Unhealthy living pushing Indians to ‘silent killers’
Express News Service
NEW DELHI: With nearly one-third adults physically inactive, over 32 % consuming tobacco and nearly 16 % taking alcohol, a majority of Indians are at a significant risk of developing lifestyle diseases, according to a nation-wide survey. Over 98% people surveyed did not consume the recommended amount of fruits and vegetables every day, said the first comprehensive nationwide survey by the ICMR and nearly 18 government institutions to assess the risk factors for non-communicable diseases (NCDs).
The average consumption was 2 servings per day, much less than the WHO recommendations. For the first time, the survey estimated dietary intake of salt intake of population at a national level via spot urine samples. Indian adults consume about 8 gm salt per day, it said. Higher than the recommended salt intake of 5 mg per day is considered a major risk factor for hypertension.
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The survey, conducted during 2017–18, was based on a sample size of about 12,000 households in rural and urban parts, is based on responses from adults aged 18-69. The findings would contribute to plan future state-based surveys and also frame policies for prevention and control of NCDs, such as cardiovascular disease and cancer, which have emerged as the biggest killers.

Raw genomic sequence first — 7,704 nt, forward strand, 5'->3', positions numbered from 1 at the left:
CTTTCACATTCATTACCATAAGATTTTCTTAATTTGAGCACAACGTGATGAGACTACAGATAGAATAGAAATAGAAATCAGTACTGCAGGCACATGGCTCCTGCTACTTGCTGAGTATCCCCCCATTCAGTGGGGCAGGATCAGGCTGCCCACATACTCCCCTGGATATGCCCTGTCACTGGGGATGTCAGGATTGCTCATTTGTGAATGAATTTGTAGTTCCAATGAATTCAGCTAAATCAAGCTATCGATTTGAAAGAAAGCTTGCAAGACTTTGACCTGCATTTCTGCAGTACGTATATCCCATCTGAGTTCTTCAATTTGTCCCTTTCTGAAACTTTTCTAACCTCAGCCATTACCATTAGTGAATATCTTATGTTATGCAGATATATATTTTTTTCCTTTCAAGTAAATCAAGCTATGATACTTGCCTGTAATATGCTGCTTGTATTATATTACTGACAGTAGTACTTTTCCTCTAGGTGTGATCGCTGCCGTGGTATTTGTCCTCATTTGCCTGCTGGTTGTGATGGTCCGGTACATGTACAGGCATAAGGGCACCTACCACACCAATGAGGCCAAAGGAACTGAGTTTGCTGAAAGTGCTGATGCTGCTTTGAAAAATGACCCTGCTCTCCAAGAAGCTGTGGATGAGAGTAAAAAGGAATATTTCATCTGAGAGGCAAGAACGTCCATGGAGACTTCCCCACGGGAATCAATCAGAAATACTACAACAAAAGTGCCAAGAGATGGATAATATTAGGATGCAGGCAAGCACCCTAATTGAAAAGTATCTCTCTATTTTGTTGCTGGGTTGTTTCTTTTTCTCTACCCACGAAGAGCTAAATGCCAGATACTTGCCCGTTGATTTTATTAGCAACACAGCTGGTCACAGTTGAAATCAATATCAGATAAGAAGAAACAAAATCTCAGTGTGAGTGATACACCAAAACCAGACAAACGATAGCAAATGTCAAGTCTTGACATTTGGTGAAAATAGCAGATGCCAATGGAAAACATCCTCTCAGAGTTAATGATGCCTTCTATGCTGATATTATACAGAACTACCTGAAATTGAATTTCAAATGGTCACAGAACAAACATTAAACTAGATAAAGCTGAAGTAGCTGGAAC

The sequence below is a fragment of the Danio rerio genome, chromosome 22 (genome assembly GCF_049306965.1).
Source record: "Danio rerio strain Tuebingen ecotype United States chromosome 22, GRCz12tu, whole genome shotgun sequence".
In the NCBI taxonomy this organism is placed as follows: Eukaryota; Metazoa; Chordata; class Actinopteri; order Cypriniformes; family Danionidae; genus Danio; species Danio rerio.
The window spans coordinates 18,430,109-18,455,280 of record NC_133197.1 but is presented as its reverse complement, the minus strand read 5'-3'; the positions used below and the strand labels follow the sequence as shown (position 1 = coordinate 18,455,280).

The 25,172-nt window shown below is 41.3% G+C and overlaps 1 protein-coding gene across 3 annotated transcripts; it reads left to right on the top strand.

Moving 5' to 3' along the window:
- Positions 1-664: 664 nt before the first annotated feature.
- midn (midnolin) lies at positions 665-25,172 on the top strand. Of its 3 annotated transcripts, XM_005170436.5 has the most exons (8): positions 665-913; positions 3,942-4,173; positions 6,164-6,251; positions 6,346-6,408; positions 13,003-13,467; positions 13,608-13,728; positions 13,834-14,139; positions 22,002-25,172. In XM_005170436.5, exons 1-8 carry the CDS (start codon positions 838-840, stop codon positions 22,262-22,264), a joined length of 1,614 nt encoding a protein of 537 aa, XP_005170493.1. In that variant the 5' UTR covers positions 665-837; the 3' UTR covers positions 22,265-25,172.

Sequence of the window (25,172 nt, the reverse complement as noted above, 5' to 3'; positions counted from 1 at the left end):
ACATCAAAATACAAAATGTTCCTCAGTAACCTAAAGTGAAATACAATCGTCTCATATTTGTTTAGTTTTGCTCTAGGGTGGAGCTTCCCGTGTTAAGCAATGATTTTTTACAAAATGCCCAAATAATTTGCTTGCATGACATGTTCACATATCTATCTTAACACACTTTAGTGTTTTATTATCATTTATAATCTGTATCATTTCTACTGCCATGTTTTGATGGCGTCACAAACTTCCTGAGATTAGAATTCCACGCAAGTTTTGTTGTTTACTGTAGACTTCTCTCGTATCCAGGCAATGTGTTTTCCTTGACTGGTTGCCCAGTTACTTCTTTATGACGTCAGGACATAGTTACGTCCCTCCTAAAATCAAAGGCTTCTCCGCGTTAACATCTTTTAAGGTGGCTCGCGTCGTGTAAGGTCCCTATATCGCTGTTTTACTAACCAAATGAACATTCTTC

NCDs accounted to 65% of total deaths in 2019 and, over a period of 25 years — since 1990 — the burden of diseases has transitioned from communicable to NCD cases. The total disability adjusted life years from NCDs was 30.5% in 1990 which increased in 2016 to 55.4%. Men consumed more salt than women and always or often added extra salt right before eating food. Also, a larger proportion of men (69.7%) than women (58.4%) thought lowering salt consumption is important and took steps to reduce salt intake.
More than half the percentage of urban adults (51.7%) and women (52.4%) was physically inactive compared to rural adults (36.1%) and men (30.9%). It also showed that the proportion of adults who are overweight was 26.1%, and this was comparable to the projection estimates of 12.9% in 2005 to 27.8% by 2030. Also, the results on the prevalence of raised blood pressure (28.5%) and raised blood glucose (9.3%) were comparable to the results from population-based studies.
Excess salt For the first time, the survey estimated dietary intake of salt intake of population at a national level. Indians consume about 8 gm salt per day. A higher intake than 5 mg per day is considered a major risk factor for hypertension